Blogging has been creeping into the curriculum at many institutions. Now Wiki is proving to be a complementary learning technology as well. The Washington Post reports:"Students keep pushing for more interactivity, often in ways I hadn't thought of yet," said Mark L. Phillipson, assistant professor of English at Bowdoin College in Brunswick, Maine.
Phillipson's students can go to a wiki he designed and highlight a phrase in a poem such as John Keats's "Ode to a Nightingale." From "tender is the night," for example, they could create links to their own essays, a scanned image of the ink-blotted original manuscript, artwork, something about the F. Scott Fitzgerald novel with that title -- anything.
Sometimes wikis don't click. But at their best, wikis are provocative, inspiring, funny and addictive. Some course sites read like journals, some like debates and some shimmy in and out of topics with music, photos and video pulling readers along. One of Phillipson's students drew a picture of a poem; another made a movie. Wikis can encourage creativity, remove the limits on class time, give professors a better sense of student understanding and interest and keep students writing, thinking and questioning.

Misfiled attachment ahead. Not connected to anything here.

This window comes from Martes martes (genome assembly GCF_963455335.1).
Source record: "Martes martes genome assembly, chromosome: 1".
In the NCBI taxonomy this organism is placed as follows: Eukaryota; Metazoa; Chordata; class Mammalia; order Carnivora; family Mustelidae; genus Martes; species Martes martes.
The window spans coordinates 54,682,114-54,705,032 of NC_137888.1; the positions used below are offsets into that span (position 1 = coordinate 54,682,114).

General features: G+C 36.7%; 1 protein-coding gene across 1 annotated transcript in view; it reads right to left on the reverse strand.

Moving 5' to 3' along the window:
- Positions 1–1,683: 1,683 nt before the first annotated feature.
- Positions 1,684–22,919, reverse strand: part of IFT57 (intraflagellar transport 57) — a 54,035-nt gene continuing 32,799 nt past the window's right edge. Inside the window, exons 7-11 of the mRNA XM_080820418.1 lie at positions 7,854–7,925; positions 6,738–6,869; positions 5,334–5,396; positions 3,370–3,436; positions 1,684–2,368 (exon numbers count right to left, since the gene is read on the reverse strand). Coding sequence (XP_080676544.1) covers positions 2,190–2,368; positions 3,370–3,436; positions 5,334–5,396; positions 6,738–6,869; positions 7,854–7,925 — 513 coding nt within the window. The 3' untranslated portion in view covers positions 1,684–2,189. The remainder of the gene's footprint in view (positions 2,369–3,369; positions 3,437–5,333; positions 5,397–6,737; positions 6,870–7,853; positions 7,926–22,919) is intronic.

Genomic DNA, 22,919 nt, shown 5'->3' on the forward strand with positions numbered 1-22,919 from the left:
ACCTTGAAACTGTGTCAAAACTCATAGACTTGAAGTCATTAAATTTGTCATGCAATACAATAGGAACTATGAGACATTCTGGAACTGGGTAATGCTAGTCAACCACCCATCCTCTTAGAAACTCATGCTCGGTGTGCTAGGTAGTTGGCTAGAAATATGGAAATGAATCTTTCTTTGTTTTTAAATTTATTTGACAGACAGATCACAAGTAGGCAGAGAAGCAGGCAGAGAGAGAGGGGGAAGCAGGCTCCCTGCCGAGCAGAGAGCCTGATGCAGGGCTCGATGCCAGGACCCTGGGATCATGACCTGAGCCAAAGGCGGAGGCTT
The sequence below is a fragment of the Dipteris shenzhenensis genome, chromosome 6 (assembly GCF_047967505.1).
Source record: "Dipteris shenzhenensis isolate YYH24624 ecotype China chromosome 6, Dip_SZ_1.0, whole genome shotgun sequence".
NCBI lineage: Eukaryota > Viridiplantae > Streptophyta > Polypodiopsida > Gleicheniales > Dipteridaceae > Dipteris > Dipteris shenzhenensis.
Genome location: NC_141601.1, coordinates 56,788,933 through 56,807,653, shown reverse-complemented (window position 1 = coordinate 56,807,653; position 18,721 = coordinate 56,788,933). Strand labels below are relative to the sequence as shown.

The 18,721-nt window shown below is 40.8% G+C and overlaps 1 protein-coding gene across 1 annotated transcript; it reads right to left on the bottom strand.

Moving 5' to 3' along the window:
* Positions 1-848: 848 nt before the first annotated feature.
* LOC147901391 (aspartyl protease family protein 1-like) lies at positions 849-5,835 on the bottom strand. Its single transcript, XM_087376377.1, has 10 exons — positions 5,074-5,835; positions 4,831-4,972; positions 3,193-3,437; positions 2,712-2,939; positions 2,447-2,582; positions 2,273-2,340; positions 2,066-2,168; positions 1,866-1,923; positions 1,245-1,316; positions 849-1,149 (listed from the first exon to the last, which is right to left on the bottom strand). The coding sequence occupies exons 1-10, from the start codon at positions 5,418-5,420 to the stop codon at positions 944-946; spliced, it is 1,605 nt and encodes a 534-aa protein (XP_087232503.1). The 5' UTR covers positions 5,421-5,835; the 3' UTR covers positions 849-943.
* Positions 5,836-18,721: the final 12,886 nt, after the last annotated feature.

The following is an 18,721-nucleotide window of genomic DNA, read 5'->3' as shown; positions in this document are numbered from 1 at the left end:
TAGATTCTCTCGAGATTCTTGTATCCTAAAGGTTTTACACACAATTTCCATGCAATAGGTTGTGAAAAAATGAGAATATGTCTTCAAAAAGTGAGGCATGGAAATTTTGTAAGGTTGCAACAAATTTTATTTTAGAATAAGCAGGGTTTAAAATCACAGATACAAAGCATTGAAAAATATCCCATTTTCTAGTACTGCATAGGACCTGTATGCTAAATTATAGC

Early e-mail lists, newsgroups and chat rooms were ephemeral, like a passing conversation, said Steve Jones, a communication professor at the University of Illinois at Chicago. Now computers and networks are fast enough that many people can share text, videos, sound and art and work on them together, he said, building a body of knowledge over time. Wikis, including interactive encyclopedia Wikipedia, have been around for several years but they're just on the cusp of becoming mainstream; as the technology improves, they're popping up in a few classrooms and offices, and people are finding all sorts of uses for them.
It's the plugged-in version of a long tradition in literature, said wiki user Matthew G. Kirschenbaum, an assistant professor of English at the University of Maryland. Hundreds of years ago people kept "commonplace books," in which they would write down poems, passages from books, and observations to share. Most people think of writing as solitary, he said -- "the lonely poet taking long walks in the woods, but there's another type of writing that's social and reactive."
(Via Smart Mobs)